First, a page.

In 2012-13 UK universities were allowed to treble their yearly fees to £9,000.

The government acknowledged the fall but stressed that demand for full time higher education has already "returned to record levels". (...) - by Patrick Howse, BBC news, 16 January 2014

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UK: University staff plan walkouts

UK: University staff plan walkouts | Higher Education and academic research | Scoop.it

Students at UK universities face major disruption to their studies as university staff stage a fresh series of strikes in a continuing pay row.

The University and College Union (UCU) has said it plans a wave of two-hour strikes aimed at disrupting teaching.

The union said it would also consider a boycott of exam marking, potentially leaving students without the final marks they need to get a degree.

Employers said they were disappointed by the move, which targeted students.(...) - BBC News, 15 January 2014

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[UK] Universities are still best place to train teachers, report says

[UK] Universities are still best place to train teachers, report says | Higher Education and academic research | Scoop.it

A new report backs up academics' fears about the coalition policy of shifting more teacher training into schools.

For months, university leaders have been moaning about the increasing transfer of control of teacher-training programmes in England from universities to schools.

While most have insisted their concerns are for the future of English education, their objections have also carried a strong whiff of self-interest: the changes introduced by the government involve increasing the number of training places available in schools through the School Direct programme and cutting those funded through universities, leaving them at the mercy of schools' desires rather than their own strategic planning. (...) - by Harriet Swain, The Guardian, 14 January 2014

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Nordic university reforms, diversification to continue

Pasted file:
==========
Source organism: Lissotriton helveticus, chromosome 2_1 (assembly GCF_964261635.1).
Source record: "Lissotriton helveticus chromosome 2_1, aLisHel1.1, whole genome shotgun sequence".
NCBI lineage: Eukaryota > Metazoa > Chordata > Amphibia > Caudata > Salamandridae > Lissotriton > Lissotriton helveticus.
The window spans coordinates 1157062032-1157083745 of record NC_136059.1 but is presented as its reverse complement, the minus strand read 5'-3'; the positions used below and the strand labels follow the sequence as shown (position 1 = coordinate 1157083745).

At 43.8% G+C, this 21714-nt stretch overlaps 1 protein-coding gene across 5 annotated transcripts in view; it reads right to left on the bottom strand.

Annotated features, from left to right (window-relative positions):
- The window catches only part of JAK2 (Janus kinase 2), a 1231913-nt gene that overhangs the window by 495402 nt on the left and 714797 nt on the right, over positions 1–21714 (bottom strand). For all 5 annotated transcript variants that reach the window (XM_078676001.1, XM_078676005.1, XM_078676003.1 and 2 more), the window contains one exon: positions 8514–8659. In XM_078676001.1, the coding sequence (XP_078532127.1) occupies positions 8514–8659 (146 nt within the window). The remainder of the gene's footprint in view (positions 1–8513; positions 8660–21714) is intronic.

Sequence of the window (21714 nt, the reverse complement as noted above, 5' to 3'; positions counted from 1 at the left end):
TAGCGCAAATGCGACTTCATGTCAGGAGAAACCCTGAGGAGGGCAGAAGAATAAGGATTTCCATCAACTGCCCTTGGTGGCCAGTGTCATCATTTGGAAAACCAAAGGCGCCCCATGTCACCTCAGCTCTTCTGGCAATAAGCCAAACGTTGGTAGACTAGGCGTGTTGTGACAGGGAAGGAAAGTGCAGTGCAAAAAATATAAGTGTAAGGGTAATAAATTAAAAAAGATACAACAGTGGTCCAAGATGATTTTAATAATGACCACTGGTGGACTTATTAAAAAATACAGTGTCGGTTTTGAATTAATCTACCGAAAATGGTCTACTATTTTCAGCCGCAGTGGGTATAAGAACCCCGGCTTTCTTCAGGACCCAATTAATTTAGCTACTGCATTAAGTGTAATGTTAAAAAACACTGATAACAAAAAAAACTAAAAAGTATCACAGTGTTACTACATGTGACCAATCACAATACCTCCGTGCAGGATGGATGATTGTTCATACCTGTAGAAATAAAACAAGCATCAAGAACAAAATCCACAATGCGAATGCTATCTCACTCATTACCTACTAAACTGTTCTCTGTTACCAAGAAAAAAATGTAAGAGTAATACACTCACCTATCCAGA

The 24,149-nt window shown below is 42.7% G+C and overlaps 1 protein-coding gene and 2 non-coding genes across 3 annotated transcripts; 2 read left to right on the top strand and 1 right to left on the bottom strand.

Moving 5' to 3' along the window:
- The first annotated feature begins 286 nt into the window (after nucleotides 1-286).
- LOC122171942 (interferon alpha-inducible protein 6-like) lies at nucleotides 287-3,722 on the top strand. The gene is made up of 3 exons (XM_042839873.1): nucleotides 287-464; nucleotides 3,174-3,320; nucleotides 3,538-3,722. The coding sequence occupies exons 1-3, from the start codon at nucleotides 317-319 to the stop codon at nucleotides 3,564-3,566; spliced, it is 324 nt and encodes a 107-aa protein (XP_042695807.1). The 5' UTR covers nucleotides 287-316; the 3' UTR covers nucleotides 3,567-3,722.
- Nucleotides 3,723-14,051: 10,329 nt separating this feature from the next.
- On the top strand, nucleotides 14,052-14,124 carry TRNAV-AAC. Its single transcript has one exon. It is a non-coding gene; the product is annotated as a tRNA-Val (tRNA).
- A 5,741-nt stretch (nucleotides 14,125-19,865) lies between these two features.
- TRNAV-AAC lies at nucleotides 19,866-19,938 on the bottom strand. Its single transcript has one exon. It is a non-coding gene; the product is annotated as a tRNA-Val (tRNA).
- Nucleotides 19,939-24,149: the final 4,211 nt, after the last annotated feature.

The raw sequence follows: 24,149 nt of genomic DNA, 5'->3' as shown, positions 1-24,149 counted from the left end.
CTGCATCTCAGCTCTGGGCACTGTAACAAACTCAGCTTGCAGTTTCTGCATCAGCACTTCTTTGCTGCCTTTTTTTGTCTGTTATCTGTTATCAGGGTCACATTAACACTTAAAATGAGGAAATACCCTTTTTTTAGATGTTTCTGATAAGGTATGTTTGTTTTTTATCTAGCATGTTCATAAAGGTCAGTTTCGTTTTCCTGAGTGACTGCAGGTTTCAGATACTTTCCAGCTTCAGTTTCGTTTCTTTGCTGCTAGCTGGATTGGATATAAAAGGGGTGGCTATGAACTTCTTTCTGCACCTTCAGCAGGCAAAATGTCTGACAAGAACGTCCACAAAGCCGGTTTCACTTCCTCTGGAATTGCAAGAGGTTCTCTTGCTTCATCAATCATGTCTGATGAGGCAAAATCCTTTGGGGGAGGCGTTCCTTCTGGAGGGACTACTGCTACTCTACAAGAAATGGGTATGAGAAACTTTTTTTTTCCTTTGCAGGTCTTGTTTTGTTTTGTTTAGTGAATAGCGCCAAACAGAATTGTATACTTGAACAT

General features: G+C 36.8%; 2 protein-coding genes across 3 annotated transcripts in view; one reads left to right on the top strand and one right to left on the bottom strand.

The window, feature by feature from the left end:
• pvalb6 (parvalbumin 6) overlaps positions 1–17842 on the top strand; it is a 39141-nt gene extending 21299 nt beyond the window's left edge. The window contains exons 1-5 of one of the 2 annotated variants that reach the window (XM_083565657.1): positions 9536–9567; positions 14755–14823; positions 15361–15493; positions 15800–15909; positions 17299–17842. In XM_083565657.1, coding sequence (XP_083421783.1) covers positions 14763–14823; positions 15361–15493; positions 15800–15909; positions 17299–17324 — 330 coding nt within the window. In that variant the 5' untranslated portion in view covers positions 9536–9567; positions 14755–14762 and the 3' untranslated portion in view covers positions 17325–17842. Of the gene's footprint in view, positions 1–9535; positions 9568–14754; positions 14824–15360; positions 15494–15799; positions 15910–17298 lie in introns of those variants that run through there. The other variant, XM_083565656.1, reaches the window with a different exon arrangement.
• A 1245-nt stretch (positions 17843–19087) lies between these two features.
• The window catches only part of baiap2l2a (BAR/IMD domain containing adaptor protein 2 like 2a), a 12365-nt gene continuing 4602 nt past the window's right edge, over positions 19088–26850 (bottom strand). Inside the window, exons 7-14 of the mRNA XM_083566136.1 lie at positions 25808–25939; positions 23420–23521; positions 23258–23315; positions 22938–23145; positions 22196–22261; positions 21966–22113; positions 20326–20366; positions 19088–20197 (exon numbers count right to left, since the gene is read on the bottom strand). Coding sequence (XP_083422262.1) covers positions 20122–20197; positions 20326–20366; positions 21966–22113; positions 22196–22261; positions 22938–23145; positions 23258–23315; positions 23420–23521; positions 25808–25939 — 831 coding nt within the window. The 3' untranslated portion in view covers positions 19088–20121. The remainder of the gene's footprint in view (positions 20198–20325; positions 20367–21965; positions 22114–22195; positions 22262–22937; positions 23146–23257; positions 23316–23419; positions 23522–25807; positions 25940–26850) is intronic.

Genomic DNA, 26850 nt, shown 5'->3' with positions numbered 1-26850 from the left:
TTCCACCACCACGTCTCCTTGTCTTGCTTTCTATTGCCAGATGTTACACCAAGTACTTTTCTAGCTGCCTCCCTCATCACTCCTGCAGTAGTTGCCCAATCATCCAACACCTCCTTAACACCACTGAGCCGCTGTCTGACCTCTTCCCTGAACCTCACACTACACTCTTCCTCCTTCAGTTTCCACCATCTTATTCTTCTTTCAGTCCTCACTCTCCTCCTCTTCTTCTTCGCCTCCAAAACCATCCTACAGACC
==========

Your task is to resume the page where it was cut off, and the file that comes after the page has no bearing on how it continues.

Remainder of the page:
The Nordic countries of Denmark, Finland, Iceland, Norway and Sweden have escaped the economic crisis cutbacks that have hit higher education in Europe, and have instead enjoyed expanding budgets. But governments are looking at ways for universities to supplement their funding, to ease the burden on state finances.

University World Newsprobed Scandinavian higher education’s prospects for 2014 and talked to several professors and rectors about the challenges ahead. (...) - University World News, by Jan Petter Myklebust, 10 January 2014 Issue No:302

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Higher cost no guarantee of higher education quality

The former education advisor to Tony Blair's Labour administration told an international higher education conference in London that higher prices for a university degree should not be seen as any guarantee that students were getting better quality education.

Sir Michael Barber, co-author of the far-reaching report An Avalanche is Coming: Higher education and the revolution ahead, was speaking at the opening of a conference on “The International Higher Education Revolution: Impacts on mobility, qualifications, networks”, staged in London by The Observatory on Borderless Higher Education, or OBHE, from 11-12 December. (...) - University World News, by Nic Mitchell, 20 December 2013 Issue No:301

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Universities UK seeks legal backing over gender segregation guidance

Universities UK seeks legal backing over gender segregation guidance | Higher Education and academic research | Scoop.it

Organisation requests advice from Equality and Human Rights Commission after controversy over its advice.

Universities UK has asked the Equality and Human Rights Commission to seek a legal ruling on the education body's published guidance permitting the voluntarily segregation of men and women at campus events. (...) - by Peter Walker, The Guardian, 12 December 2013

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University places restriction lifted and funded by student loans sell-off

University places restriction lifted and funded by student loans sell-off | Higher Education and academic research | Scoop.it

Chancellor says end of 'cap on aspiration' funded by selling loan book, but critics question sustainability of annual £700m needed (...) - by Randeep Ramesh, The Guardian, 5 December 2013

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Should British universities grade students using an American-style system?